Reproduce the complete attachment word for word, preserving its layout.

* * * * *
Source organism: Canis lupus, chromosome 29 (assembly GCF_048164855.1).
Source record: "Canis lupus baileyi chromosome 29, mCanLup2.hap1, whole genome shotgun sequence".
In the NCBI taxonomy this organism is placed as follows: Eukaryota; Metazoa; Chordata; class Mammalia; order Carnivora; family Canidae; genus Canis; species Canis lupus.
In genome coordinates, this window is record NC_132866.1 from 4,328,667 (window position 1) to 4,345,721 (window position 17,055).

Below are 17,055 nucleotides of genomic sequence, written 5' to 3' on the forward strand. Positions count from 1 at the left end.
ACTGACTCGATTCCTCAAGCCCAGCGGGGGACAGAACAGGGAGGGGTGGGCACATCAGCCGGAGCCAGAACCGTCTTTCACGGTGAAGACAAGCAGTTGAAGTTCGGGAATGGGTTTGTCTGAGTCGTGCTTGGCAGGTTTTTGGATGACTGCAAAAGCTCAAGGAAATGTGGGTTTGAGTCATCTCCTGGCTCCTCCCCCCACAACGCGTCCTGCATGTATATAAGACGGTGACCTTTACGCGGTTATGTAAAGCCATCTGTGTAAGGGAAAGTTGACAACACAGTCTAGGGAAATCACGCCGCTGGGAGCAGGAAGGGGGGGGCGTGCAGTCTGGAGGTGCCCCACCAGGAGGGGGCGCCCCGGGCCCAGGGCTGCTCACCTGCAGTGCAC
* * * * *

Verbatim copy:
Source organism: Canis lupus, chromosome 29 (assembly GCF_048164855.1).
Source record: "Canis lupus baileyi chromosome 29, mCanLup2.hap1, whole genome shotgun sequence".
In the NCBI taxonomy this organism is placed as follows: Eukaryota; Metazoa; Chordata; class Mammalia; order Carnivora; family Canidae; genus Canis; species Canis lupus.
In genome coordinates, this window is record NC_132866.1 from 4,328,667 (window position 1) to 4,345,721 (window position 17,055).

Below are 17,055 nucleotides of genomic sequence, written 5' to 3' on the forward strand. Positions count from 1 at the left end.
ACTGACTCGATTCCTCAAGCCCAGCGGGGGACAGAACAGGGAGGGGTGGGCACATCAGCCGGAGCCAGAACCGTCTTTCACGGTGAAGACAAGCAGTTGAAGTTCGGGAATGGGTTTGTCTGAGTCGTGCTTGGCAGGTTTTTGGATGACTGCAAAAGCTCAAGGAAATGTGGGTTTGAGTCATCTCCTGGCTCCTCCCCCCACAACGCGTCCTGCATGTATATAAGACGGTGACCTTTACGCGGTTATGTAAAGCCATCTGTGTAAGGGAAAGTTGACAACACAGTCTAGGGAAATCACGCCGCTGGGAGCAGGAAGGGGGGGGCGTGCAGTCTGGAGGTGCCCCACCAGGAGGGGGCGCCCCGGGCCCAGGGCTGCTCACCTGCAGTGCAC